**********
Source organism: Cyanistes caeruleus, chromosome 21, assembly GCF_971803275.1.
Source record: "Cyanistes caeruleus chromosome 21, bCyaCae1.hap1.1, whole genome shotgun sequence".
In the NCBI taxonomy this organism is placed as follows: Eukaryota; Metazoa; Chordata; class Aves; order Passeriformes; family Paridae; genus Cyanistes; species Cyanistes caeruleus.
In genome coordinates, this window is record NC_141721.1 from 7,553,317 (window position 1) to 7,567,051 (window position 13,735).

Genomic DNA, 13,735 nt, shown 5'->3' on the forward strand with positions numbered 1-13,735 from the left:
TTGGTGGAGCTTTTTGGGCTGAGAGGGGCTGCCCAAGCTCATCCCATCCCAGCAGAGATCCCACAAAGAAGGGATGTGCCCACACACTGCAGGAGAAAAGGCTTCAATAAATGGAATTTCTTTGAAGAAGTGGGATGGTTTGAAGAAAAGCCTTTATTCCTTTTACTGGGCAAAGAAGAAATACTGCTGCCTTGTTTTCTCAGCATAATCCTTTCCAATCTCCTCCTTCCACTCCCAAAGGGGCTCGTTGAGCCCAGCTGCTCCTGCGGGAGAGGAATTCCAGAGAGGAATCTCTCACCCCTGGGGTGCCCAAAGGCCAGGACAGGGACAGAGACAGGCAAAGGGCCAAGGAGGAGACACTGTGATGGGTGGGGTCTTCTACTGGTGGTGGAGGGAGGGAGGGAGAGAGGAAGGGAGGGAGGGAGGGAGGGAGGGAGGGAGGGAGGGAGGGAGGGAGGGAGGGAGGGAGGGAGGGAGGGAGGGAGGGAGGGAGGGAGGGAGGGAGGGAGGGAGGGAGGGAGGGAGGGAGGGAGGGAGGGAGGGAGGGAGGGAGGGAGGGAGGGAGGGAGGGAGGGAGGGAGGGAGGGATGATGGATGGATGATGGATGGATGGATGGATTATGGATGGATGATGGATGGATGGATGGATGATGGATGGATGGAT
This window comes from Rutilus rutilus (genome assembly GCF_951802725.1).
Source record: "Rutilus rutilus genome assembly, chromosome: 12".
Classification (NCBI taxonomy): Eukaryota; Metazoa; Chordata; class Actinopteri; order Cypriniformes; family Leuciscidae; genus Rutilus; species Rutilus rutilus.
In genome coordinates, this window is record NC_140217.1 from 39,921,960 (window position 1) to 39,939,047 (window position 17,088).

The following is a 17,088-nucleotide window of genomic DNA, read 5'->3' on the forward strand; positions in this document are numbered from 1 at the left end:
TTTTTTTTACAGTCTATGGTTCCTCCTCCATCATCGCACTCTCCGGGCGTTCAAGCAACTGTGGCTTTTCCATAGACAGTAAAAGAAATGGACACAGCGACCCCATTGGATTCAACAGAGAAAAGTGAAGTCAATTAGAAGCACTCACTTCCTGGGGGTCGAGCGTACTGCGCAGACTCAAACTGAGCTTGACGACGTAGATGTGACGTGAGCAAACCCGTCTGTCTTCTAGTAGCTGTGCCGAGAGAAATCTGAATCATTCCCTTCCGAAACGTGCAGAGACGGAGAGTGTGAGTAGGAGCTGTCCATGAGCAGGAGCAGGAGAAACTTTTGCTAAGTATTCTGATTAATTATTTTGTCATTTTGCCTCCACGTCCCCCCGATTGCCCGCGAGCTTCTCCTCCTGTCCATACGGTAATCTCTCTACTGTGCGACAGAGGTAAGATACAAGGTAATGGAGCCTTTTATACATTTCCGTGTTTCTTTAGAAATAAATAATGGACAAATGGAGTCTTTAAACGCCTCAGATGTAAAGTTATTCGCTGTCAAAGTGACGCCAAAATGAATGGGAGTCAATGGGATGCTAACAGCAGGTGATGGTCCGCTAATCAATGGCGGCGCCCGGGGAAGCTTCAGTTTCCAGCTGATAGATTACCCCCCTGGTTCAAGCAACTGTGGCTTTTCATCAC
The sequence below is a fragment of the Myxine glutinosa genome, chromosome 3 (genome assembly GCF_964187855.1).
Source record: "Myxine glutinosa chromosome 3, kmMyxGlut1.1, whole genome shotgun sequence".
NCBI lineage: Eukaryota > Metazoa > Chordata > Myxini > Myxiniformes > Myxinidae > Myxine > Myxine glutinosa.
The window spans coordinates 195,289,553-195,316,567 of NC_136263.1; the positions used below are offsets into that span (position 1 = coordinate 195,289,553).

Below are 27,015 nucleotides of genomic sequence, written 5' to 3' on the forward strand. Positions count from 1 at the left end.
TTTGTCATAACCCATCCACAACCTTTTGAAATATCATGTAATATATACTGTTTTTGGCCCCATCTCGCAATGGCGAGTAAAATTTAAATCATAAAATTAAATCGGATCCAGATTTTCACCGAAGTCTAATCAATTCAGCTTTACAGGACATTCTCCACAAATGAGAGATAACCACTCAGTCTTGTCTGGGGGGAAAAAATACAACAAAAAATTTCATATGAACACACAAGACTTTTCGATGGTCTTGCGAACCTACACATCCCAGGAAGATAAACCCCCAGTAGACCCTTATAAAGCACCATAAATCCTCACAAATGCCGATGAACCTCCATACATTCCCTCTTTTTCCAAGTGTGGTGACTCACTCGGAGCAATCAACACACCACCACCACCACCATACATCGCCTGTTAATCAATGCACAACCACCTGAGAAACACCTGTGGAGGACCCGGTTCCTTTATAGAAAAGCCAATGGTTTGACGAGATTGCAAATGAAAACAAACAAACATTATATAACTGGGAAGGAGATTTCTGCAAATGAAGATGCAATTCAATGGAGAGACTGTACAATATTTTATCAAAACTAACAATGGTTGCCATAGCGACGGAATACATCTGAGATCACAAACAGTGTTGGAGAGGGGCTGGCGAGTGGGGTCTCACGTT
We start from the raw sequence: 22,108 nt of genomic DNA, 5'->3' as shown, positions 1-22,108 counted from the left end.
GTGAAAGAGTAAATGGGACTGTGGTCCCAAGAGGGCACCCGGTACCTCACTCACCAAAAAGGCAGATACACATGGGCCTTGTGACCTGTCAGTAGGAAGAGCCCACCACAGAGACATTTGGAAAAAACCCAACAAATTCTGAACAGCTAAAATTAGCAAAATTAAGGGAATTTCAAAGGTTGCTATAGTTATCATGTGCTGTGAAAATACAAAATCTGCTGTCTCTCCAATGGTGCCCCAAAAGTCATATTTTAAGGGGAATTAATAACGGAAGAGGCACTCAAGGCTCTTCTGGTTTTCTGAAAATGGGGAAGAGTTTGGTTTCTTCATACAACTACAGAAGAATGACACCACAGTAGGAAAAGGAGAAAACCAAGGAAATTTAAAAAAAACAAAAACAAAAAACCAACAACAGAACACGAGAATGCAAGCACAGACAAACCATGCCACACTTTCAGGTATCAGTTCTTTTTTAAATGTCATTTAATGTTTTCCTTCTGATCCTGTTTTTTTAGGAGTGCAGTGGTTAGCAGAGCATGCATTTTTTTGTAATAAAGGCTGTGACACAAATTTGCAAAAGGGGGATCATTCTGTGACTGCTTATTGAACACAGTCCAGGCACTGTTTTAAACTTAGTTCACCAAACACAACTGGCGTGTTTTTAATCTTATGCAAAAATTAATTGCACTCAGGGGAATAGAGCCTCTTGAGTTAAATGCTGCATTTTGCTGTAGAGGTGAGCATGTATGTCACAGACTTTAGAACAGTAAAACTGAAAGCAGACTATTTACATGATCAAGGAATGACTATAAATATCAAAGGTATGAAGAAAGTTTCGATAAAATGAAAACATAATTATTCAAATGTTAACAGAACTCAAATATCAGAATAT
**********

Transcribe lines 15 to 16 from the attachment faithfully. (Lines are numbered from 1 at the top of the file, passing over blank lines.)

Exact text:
NCBI lineage: Eukaryota > Metazoa > Chordata > Myxini > Myxiniformes > Myxinidae > Myxine > Myxine glutinosa.
The window spans coordinates 195,289,553-195,316,567 of NC_136263.1; the positions used below are offsets into that span (position 1 = coordinate 195,289,553).